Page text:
The nation’s dream satellite, Bangabandhu-I, is now on its way to orbit after its perfect and successful launching in the early hours of today, making Bangladesh’s debut in the global space society.
The historic event took place at 2:14 am Bangladesh time on Saturday when the country’s first geostationary communication satellite started its voyage towards orbit from the Kennedy Space Centre in Florida, the USA.
Falcon 9, the finest rocket of American firm SpaceX, started carrying the satellite to the orbit from the Cape Canaveral launching pad at 4:14 pm US local time.
A Bangladesh delegation, led by Prime Minister’s ICT Affairs Adviser Sajeeb Wazed Joy, witnessed the launching of the satellite, which was visible for around seven minutes in the Florida’s clear sky.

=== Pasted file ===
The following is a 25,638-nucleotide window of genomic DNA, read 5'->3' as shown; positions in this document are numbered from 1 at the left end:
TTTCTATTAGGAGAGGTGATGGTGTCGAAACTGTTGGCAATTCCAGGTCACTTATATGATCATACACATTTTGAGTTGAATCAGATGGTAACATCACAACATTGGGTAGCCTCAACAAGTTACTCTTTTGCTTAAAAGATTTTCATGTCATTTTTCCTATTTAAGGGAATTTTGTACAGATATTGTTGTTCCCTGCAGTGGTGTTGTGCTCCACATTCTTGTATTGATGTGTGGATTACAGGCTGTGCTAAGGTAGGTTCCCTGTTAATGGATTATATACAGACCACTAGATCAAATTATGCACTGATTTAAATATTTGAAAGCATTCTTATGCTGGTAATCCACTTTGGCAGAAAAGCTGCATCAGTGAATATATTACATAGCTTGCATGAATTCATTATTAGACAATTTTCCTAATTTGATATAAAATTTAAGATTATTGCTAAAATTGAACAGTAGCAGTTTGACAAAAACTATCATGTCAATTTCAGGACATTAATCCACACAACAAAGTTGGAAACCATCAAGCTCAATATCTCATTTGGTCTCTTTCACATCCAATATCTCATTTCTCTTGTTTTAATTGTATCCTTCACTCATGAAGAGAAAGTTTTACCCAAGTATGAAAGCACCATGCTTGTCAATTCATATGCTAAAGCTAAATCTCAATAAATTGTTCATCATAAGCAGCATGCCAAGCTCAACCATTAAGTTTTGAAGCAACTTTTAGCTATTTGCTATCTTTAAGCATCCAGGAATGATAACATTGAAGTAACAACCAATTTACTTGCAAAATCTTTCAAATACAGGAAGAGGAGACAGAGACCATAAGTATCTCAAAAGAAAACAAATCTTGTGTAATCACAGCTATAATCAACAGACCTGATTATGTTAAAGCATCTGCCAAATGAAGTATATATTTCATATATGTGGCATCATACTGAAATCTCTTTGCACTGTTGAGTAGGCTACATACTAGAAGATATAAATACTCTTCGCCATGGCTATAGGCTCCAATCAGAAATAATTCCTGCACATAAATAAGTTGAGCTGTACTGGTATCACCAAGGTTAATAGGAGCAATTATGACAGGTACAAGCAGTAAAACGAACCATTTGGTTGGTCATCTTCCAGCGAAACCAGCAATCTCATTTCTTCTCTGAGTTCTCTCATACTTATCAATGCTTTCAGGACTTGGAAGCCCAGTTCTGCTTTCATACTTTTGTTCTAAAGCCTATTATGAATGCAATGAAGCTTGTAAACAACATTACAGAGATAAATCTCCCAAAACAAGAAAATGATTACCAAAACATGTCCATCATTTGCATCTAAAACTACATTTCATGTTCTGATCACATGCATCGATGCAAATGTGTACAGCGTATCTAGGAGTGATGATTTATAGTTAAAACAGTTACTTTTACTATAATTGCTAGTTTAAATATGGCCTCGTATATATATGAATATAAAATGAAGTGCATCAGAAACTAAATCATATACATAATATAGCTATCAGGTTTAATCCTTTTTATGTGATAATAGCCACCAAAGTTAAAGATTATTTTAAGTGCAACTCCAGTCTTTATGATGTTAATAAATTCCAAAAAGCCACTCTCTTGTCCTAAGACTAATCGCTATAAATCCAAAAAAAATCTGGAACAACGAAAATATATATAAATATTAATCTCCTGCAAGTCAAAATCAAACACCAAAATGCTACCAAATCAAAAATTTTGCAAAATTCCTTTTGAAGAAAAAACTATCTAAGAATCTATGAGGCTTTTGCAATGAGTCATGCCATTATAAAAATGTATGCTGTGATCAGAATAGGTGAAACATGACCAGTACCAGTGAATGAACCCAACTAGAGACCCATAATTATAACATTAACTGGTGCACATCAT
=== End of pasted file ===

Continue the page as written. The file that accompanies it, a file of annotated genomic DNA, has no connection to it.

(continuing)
Thousands of people across the world witnessed the launching, which was telecasted by different television channels and was webcasted by the SpaceX.
State Minister for ICT Division Zunaid Ahmed Palak, who also witnessed the momentous event from Florida, confirmed that the two ground stations in Gazipur and Betbunia have successfully received initial test signals of the Bangabandhu-1 after its launching.
With sending the Bangabandhu-I to the orbit, Bangladesh has become the 57th country to launch a geostationary communication satellite.
Bangabandhu-1 Satellite is to establish Bangladesh’s own stake on the space opening up enormous opportunities providing three types of advantages involving fields of field of information and communication technology (ICT) and broadcasting industry alongside brightening Bangladesh image.
Experts and officials said the country’s first geostationary communication satellite will firstly help expansion of internet and telecommunication services in remote and rugged areas which still remained beyond the coverage.
It will also save foreign currency expenditure while the local TV channels huge viewership particularly in the Middle East countries are expected to be its main commercial user. On the other hand, the country can earn foreign currency by renting the Bangabandhu-1 transponders to other countries.